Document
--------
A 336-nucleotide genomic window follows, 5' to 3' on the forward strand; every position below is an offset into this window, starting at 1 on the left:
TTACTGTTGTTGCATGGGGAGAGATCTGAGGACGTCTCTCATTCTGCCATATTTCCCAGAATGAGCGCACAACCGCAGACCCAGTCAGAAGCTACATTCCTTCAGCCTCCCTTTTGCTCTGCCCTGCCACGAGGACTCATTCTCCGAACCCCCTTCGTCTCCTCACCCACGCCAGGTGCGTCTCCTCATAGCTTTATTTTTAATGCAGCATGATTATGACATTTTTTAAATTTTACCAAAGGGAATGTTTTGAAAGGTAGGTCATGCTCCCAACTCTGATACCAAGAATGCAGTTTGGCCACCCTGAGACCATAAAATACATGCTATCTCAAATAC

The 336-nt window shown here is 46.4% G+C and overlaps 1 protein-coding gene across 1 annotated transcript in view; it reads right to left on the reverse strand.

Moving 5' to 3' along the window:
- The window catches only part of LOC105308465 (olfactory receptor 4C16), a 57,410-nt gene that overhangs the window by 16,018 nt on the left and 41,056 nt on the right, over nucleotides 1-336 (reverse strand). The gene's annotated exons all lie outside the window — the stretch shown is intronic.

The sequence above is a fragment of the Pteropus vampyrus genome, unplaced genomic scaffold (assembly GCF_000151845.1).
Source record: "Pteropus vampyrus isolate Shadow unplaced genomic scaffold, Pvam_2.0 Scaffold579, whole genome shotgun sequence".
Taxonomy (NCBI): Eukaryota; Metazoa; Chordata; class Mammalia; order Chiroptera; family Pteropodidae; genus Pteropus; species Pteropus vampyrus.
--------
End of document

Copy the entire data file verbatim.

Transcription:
A 336-nucleotide genomic window follows, 5' to 3' on the forward strand; every position below is an offset into this window, starting at 1 on the left:
TTACTGTTGTTGCATGGGGAGAGATCTGAGGACGTCTCTCATTCTGCCATATTTCCCAGAATGAGCGCACAACCGCAGACCCAGTCAGAAGCTACATTCCTTCAGCCTCCCTTTTGCTCTGCCCTGCCACGAGGACTCATTCTCCGAACCCCCTTCGTCTCCTCACCCACGCCAGGTGCGTCTCCTCATAGCTTTATTTTTAATGCAGCATGATTATGACATTTTTTAAATTTTACCAAAGGGAATGTTTTGAAAGGTAGGTCATGCTCCCAACTCTGATACCAAGAATGCAGTTTGGCCACCCTGAGACCATAAAATACATGCTATCTCAAATAC

The 336-nt window shown here is 46.4% G+C and overlaps 1 protein-coding gene across 1 annotated transcript in view; it reads right to left on the reverse strand.

Moving 5' to 3' along the window:
- The window catches only part of LOC105308465 (olfactory receptor 4C16), a 57,410-nt gene that overhangs the window by 16,018 nt on the left and 41,056 nt on the right, over nucleotides 1-336 (reverse strand). The gene's annotated exons all lie outside the window — the stretch shown is intronic.

The sequence above is a fragment of the Pteropus vampyrus genome, unplaced genomic scaffold (assembly GCF_000151845.1).
Source record: "Pteropus vampyrus isolate Shadow unplaced genomic scaffold, Pvam_2.0 Scaffold579, whole genome shotgun sequence".
Taxonomy (NCBI): Eukaryota; Metazoa; Chordata; class Mammalia; order Chiroptera; family Pteropodidae; genus Pteropus; species Pteropus vampyrus.